Can I charge clients without ACCA?

I currently have a number of local businesses asking me to prepare their financial statements and submit their tax returns. Having completed AAT, would I be able to carry out this work and charge them for it?

Do I need to complete ACCA before I am legally allowed to sign accounts off?

I would very much appreciate if someone could clarify.

P.s I am currently studying ACCA…

Comments

  • rwbrwb New Member Posts: 32Registered
    Having completed AAT you would be able to carry out the work - provided you were approved on the MiP (sorry... Licensed Accountant) scheme and had competencies in the required areas.

    If you are an ACCA student though they will NOT allow you to do any work other than bookkeeping to TB without completing the qualification and getting a practicing certificate.
  • GokhanCanerGokhanCaner Posts: 4Registered
    rwb said:

    Having completed AAT you would be able to carry out the work - provided you were approved on the MiP (sorry... Licensed Accountant) scheme and had competencies in the required areas.

    If you are an ACCA student though they will NOT allow you to do any work other than bookkeeping to TB without completing the qualification and getting a practicing certificate.



    Thanks for your comment Rwb,

    Could I ask, if AAT allows this kind of work, do you think there is much point in completing ACCA?

    My ultimate aim is to start an accountancy firm and carry out work for local businesses. Would ACCA actually add to anything to what I'm able to do with AAT?

    Thanks.
  • MarieNoelleMarieNoelle Trusted Regular Hampshire/Surrey borderPosts: 1,462Moderator, MAAT, AAT Licensed Accountant
    How far are you in your ACCA studies? It would be a shame to give it up.
  • GokhanCanerGokhanCaner Posts: 4Registered

    How far are you in your ACCA studies? It would be a shame to give it up.

    so far I've only done 1 exam.

    is it worth actually having ACCA? What are the services can't offer without ACCA?
  • rwbrwb New Member Posts: 32Registered
    No one can answer that but you!

    The ACCA is a major commitment and not an easy qualification to get.

    There is no substitute for experience - which you would need to get a licence from the AAT to do the work - I'd check whether you qualify for one before making the decision to drop your ACCA studies.
  • MonsoonMonsoon Font Of All Knowledge Posts: 4,071FMAAT, AAT Licensed Accountant
    If you only want to work for small businesses and individuals, IMO it's not worth the hassle of getting ACCA and getting their practicing cert as it's notoriously hard to get.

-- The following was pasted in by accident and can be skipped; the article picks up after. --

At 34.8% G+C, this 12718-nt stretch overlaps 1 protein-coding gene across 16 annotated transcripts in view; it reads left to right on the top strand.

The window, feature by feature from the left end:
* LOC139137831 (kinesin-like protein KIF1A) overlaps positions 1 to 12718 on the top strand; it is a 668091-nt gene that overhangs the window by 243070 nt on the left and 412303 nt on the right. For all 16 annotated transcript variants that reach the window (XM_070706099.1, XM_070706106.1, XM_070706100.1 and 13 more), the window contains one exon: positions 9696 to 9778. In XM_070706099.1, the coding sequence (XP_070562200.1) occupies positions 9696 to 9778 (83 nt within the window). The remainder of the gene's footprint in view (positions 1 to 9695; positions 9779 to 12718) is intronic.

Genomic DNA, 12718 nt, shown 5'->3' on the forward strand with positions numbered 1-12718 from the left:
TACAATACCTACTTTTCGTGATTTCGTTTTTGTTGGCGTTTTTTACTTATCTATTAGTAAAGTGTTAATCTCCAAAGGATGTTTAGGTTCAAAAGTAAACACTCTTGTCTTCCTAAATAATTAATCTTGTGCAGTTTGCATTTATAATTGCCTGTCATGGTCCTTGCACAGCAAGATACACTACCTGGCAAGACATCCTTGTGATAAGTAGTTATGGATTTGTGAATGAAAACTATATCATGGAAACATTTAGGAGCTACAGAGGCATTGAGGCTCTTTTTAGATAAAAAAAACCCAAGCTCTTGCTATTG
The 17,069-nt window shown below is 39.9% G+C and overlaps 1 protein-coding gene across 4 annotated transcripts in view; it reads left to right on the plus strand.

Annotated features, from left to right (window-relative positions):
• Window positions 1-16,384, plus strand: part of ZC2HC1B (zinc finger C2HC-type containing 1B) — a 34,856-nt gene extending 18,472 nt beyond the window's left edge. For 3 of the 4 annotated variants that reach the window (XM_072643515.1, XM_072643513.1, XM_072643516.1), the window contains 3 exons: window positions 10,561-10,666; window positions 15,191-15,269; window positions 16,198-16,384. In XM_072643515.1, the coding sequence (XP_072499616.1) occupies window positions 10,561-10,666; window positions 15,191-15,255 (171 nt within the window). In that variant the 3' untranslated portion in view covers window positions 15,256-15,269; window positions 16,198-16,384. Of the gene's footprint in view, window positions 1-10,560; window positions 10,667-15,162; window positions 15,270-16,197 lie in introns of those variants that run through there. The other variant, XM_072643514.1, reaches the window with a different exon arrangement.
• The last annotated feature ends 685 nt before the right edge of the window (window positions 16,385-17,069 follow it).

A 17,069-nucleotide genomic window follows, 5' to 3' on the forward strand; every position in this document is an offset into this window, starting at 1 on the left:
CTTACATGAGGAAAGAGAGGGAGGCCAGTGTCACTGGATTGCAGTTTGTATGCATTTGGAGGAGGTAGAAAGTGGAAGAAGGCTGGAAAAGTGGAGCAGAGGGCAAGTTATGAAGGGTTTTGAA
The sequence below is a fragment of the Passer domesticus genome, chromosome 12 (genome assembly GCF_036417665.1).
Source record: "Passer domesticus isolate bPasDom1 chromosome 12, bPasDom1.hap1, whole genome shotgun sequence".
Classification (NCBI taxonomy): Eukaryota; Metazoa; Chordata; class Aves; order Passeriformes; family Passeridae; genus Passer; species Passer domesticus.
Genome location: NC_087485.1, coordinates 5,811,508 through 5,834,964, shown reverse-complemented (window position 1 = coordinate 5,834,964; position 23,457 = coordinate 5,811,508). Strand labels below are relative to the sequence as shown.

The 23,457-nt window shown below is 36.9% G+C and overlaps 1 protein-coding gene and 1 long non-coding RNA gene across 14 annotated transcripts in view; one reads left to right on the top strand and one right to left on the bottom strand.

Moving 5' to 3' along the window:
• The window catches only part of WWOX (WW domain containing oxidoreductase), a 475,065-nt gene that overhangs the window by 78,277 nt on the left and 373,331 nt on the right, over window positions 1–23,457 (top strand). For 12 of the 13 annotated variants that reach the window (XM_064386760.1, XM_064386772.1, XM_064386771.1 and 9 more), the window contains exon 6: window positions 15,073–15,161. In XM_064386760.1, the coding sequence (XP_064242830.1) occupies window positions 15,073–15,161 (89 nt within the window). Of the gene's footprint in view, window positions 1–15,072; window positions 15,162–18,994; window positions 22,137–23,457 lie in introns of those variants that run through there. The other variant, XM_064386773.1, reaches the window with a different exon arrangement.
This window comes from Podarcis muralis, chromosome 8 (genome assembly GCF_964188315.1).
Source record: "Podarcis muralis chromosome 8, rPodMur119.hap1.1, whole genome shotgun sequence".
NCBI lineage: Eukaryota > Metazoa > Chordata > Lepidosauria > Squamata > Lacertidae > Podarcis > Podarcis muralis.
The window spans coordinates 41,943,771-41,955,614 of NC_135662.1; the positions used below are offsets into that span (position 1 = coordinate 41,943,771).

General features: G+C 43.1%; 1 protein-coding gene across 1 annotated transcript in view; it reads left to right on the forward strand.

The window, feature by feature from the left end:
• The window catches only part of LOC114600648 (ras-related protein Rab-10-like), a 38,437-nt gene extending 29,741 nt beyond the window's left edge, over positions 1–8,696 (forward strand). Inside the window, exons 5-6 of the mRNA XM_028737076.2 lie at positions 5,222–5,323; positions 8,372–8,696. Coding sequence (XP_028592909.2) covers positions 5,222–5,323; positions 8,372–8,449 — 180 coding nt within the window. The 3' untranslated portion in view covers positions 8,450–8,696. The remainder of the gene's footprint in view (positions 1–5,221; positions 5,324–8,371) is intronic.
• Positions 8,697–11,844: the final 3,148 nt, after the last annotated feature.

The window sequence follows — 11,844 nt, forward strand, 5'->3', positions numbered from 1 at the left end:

AAT is adequate in terms of signing off accounts (actually there isn't a legal requirement for this, anyone can call themselves an accountant).

    The only main thing you can't do without ACCA is audit.

    The main thing you ned to consider if you want to be self employed is not qualifications, as you have AAT, but experience, especially tax experience. The AAT tax modules are not sufficient level to go into practice on them alone, imo.
    MarieNoelle
  • burgburg Experienced Mentor GloucesterPosts: 1,440Moderator, FMAAT, AAT Licensed Accountant
    I agree that ACCA may also be over the top for the majority of small everyday businesses and individuals that you come across and AAT plus suitable relevant experience should enable you to deal with the majority of these cases.

    I must point out though that unless ACCA have changed their rules then you are currently potentially in breach of their terms. You must not undertake any work beyond Trial Balance stage without a practicing certificate from the ACCA.
    Regards,

    Burg
  • MonsoonMonsoon Font Of All Knowledge Posts: 4,071FMAAT, AAT Licensed Accountant
    mrme89 said:

    Preparing accounts and tax is one thing, running a business is another. If it transpires that you are not cut out for the latter, then ACCA is a better qualification to fall back on.

    If you have an employer that is willing to fund ACCA and give you experience, I would stick at it.

    That's a very good point. It's also much better to start your own practice after a good few years of quality experience.
    mrme89MarieNoelle
  • JayB2606JayB2606 StaffordshirePosts: 36FMAAT, AAT Licensed Accountant
    Nothing beats good quality experience, however it would be a shame to give up on ACCA as you have started and if you are able to find a good employer willing to sponsor you and help you gain the quality experience then you are on to a winner.

    You will be required to complete 2 years post membership experience with an approved employer and complete 6 monthly training records to gain the ACCA practising certificates (ACCA do offer support on how to complete this). I have just completed mine and they were really helpful.
    ACCA, FMAAT, Licenced Accountant and ACCA Practising Certificate
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